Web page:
Complicated grief (CG): emotional and cognitive factors

Golden, Ann-Marie Jelena (2008). Complicated grief (CG): emotional and cognitive factors. PhD thesis The Open University.



Complicated Grief (CG) is a new diagnostic concept referring to a profile of symptoms indicative of a pathological bereavement reaction. CG overlaps in terms of symptomatology with other disorders such as Major Depressive Disorder (MOD) and Posttraumatic Stress Disorder (PTSD). In both PTSD and MDD various cognitive and emotion processes have been shown to be important in onset, maintenance, recovery and treatment. For this reason it is important to understand the role of such factors in CG where there is little published research examining these issues. This thesis therefore seeks to document the profile of cognitive-affective processing reported in the disorder by comparing individuals with and without a CG diagnosis, recruited from Croatia. The research uses a range of self-report, behavioural, cognitive and emotion processing tasks from the existing literature.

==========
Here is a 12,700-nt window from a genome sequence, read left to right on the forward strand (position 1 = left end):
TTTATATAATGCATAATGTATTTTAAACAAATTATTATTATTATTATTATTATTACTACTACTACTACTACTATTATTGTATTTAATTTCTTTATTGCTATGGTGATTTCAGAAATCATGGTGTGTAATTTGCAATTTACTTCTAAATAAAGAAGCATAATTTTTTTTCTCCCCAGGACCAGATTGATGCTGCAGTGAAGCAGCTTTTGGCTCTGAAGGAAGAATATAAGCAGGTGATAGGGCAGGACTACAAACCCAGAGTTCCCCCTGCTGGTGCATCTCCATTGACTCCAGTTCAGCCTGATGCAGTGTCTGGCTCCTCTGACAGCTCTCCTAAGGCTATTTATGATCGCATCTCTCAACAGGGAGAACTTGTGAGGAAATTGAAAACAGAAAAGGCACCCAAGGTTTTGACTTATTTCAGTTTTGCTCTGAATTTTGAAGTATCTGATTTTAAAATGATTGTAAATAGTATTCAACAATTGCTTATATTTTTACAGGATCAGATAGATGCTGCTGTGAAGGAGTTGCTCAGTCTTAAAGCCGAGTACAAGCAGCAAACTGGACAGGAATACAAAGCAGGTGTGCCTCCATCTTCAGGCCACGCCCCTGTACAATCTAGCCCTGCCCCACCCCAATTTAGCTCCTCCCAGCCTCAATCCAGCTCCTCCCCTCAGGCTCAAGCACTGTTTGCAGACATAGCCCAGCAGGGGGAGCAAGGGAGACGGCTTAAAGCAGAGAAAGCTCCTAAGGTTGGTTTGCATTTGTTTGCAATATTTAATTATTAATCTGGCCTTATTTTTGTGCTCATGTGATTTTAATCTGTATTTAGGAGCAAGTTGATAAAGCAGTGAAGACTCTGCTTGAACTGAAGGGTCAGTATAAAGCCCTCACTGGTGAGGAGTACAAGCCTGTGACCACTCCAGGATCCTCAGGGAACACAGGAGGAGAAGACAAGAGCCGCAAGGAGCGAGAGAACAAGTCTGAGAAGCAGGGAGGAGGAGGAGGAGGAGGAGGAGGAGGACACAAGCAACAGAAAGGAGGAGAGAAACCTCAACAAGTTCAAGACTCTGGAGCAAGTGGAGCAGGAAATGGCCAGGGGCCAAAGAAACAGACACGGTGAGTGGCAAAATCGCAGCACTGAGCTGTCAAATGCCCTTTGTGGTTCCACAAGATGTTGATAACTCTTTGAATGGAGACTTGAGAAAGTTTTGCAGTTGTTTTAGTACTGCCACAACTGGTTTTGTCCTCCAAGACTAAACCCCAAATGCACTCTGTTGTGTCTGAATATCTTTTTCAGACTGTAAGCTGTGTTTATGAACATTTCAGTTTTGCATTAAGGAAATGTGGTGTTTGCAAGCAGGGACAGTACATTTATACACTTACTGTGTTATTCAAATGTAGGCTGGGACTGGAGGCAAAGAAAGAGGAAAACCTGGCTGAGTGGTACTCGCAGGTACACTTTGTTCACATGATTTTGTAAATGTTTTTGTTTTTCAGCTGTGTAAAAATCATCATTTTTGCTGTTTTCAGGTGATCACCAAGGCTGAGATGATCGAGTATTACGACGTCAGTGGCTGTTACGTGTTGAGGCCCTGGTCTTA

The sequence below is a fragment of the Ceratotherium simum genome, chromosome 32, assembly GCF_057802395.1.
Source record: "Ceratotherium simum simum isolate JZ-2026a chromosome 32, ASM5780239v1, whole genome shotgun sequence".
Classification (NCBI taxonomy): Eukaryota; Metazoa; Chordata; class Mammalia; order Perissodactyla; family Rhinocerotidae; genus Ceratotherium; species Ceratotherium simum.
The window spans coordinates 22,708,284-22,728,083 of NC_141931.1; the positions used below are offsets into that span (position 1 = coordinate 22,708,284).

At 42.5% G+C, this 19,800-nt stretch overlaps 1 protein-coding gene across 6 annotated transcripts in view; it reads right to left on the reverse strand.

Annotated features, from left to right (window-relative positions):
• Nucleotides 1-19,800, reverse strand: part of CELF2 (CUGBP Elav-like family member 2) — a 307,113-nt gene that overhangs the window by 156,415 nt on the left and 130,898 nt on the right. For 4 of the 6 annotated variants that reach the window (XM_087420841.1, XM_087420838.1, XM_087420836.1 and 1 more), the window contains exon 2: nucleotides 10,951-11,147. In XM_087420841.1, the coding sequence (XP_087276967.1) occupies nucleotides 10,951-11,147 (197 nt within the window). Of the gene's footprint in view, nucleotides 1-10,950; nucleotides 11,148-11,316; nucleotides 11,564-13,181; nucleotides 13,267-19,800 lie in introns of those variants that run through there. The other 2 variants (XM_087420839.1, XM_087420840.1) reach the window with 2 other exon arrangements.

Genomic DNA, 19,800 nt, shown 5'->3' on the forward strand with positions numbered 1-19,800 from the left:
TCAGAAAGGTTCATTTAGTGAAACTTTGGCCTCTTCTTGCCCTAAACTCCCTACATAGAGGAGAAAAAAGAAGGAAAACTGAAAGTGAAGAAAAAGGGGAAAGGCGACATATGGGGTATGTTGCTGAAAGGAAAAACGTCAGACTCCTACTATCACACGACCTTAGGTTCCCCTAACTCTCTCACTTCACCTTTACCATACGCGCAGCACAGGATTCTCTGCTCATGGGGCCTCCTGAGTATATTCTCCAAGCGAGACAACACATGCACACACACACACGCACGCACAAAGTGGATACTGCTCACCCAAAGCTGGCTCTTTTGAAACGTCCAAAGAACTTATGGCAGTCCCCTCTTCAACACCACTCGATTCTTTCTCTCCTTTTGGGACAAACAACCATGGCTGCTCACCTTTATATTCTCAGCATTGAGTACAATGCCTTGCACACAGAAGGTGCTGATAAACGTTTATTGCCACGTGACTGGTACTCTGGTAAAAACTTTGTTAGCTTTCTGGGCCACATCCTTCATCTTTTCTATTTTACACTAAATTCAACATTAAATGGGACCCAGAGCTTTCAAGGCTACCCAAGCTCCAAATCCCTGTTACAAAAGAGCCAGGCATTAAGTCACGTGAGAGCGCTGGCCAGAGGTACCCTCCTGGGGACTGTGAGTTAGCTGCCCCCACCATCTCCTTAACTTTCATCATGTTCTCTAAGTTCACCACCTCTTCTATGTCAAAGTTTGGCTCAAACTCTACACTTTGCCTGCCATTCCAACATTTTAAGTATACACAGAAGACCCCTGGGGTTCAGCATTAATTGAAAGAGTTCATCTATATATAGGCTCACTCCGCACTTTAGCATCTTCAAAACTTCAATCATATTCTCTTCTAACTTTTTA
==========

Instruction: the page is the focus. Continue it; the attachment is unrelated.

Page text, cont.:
Chapter I reviews the general literature and Chapter 2 describes the translation and validation of the questionnaire measures. Chapter 3 describes the samples of CG and non CG participants used in thesis studies. Six empirical studies are then reported in Chapters 4 - 9. Chapter 4 examines cognitive processes of mental regulation including thought suppression, thought control, emotion regulation (appraisal, suppression and expressivity) and coping strategies. Chapter 5 presents diary data on sleep patterns and intrusive memories and thoughts, as well as questionnaire data on sleep and physical health impairments. Chapter 6 looks at fragmentation and disorganization in narrative accounts of the bereavement and of a negative non-bereavement related event. Chapter 7 focuses on processes in reasoning and thinking such as counterfactual thinking, judgement of risk, attributional style, posttraumatic cognitions, dissociation, self-evaluation and rumination style. Chapter 8 looks at autobiographical memory. Finally, Chapter 9 revisits a number of the key issues using different participant sampling. The data indicate that the cognitiveaffective profile of CG appears highly similar to that of PTSD and depression. The data and their implications, along with limitations of the research and future directions are presented in a General Discussion (Chapter 10).

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